The Black Sea coast has a much deserved reputation as one of the most beautiful coastlines in the world for its stunning greenery. The rolling hills, the trees, the rivers, even the Black Sea all look like varying shades of green, with relatively little opposing colors thrown in. The landscape is gorgeous, the air quality and natural beauty is relaxing, and the whole coastline is simply amazing.
But what happens if you’re on the Black Sea and you get tired of admiring those 50 shades of green? Well, we’ve got the solution for you!
Pink, it was love at first sight: Pembe Kayalar (Pink Rocks), Kocaeli
These magnificent rocks have been the site of civilizations for as far back as we know. It was used as a quarry during the days of ancient Greece, but there've also been prehistoric finds on the spot. The soft rocks in the water harden after they are removed from the water, making them ideal to cut into shapes during the Ottoman period and move to Istanbul. Many of these rocks were used in the Blue Mosque even. The wonderful colors they've formed are from years and years of sedimentation and the mineral composition of the rocks themselves.
Gray meets blue: Amasra, Bartın
Amasra is a district of the province of Bartın in the Western Black Sea. This settlement has over 3,000 years of history, and now this striking peninsula features a castle that was originally built by the Romans and then restored in turn each by the Byzantines, the Genoese and the Ottomans. In 2013, it was added to the UNESCO World Heritage Tentative List. The location of the castle and the deep blue of the Black Sea make it a sight more striking than just about any in the world.
The Black Sea goes navy blue: Gerze, Sinop
This is a tiny little jut off into the Black Sea with beautiful beaches where the sea, rather than the turquoise color of the Mediterranean in the south of Turkey, is famous for its dark and brooding color. The town itself is lovely and its local markets are famous for the veggies and fruits they sell. The village is quaint with much of the architecture still original, and the village looks much like nothing has changed for thousands of years. Maybe it really hasn't!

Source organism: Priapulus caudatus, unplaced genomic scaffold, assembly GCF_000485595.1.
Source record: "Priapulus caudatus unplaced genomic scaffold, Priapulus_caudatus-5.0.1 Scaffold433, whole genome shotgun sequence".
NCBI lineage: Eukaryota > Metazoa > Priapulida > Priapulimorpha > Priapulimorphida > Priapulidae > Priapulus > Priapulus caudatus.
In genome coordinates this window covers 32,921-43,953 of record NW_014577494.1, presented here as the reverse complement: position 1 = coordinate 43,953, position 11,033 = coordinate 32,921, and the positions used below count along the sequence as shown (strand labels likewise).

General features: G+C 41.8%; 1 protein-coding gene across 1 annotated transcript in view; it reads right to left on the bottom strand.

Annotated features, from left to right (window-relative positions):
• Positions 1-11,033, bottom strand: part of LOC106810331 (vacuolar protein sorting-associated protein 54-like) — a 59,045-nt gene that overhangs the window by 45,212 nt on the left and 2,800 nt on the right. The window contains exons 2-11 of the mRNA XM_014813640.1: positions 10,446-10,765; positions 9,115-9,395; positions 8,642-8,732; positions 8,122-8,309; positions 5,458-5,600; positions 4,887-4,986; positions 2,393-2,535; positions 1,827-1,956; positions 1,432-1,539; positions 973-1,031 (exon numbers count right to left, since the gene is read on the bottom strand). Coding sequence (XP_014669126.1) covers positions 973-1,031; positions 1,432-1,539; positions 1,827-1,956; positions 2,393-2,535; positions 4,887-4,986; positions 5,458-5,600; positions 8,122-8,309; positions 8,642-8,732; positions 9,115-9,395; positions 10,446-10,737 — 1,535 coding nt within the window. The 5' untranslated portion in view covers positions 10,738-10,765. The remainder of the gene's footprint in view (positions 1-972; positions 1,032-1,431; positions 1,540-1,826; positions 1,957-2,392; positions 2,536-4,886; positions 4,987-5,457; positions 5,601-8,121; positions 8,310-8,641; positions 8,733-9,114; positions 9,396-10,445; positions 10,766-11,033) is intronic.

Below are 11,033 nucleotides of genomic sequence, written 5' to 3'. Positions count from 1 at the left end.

White as the driven snow: Kartalkaya, Bolu
Kartalkaya is a ski resort in the Köroğlu Mountains on the eastern side of Bolu. It's one of the best ski resorts in Turkey, and as it's located comparatively close to Istanbul, it's a great place to make a quick weekend getaway. The summit is 2,200 meters and the snow reaches a thickness of 3 meters. Putting this as a different color on the Black Sea may be cheating a bit, because you guessed it - in the summer the slopes are covered in grassy meadows that match the Black Sea's reputation for greenery!
Kartalkaya is state-of-the-art and one of the largest sets of slopes in Turkey. European competitions are held here as well and tourists come from all over the world the try out these slopes.
A city built into the brown rock: Aydıntepe, Bayburt
The Aydıntepe underground city was found by pure chance during a construction excavation in the district in 1998, and consists of caves carved into the volcanic tufa rock without using any major building materials, 2-2.5 meters deep.
The city features halls and hallways leading to large chambers, and it's unclear as of yet just how many people used this city or when it was founded. There are tombs above the city that suggest the city is very old indeed, dating at least back to the late Roman era. It's clear that Christian and Muslim civilizations have both used the city at various times, and there are cellars, storage rooms, a water source and a pool.
At the moment, excavations are still being carried out but a part of the site is open to the public.